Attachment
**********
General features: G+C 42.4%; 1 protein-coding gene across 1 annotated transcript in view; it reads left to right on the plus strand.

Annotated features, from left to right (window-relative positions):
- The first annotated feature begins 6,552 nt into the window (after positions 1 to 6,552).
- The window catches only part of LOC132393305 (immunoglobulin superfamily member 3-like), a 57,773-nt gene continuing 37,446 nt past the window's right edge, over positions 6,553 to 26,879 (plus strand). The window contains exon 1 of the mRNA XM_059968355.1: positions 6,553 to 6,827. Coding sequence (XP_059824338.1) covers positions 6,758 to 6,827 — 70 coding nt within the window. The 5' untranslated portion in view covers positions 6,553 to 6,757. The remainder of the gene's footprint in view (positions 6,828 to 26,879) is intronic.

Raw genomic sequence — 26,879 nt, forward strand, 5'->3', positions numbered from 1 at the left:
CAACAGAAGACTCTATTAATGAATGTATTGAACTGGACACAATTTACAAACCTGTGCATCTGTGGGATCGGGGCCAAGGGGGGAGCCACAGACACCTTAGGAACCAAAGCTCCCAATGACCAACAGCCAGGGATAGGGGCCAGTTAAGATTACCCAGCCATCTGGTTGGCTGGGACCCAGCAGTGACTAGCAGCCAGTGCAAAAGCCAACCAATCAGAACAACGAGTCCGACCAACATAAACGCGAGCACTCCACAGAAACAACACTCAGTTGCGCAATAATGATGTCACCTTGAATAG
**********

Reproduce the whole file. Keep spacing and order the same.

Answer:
General features: G+C 42.4%; 1 protein-coding gene across 1 annotated transcript in view; it reads left to right on the plus strand.

Annotated features, from left to right (window-relative positions):
- The first annotated feature begins 6,552 nt into the window (after positions 1 to 6,552).
- The window catches only part of LOC132393305 (immunoglobulin superfamily member 3-like), a 57,773-nt gene continuing 37,446 nt past the window's right edge, over positions 6,553 to 26,879 (plus strand). The window contains exon 1 of the mRNA XM_059968355.1: positions 6,553 to 6,827. Coding sequence (XP_059824338.1) covers positions 6,758 to 6,827 — 70 coding nt within the window. The 5' untranslated portion in view covers positions 6,553 to 6,757. The remainder of the gene's footprint in view (positions 6,828 to 26,879) is intronic.

Raw genomic sequence — 26,879 nt, forward strand, 5'->3', positions numbered from 1 at the left:
CAACAGAAGACTCTATTAATGAATGTATTGAACTGGACACAATTTACAAACCTGTGCATCTGTGGGATCGGGGCCAAGGGGGGAGCCACAGACACCTTAGGAACCAAAGCTCCCAATGACCAACAGCCAGGGATAGGGGCCAGTTAAGATTACCCAGCCATCTGGTTGGCTGGGACCCAGCAGTGACTAGCAGCCAGTGCAAAAGCCAACCAATCAGAACAACGAGTCCGACCAACATAAACGCGAGCACTCCACAGAAACAACACTCAGTTGCGCAATAATGATGTCACCTTGAATAG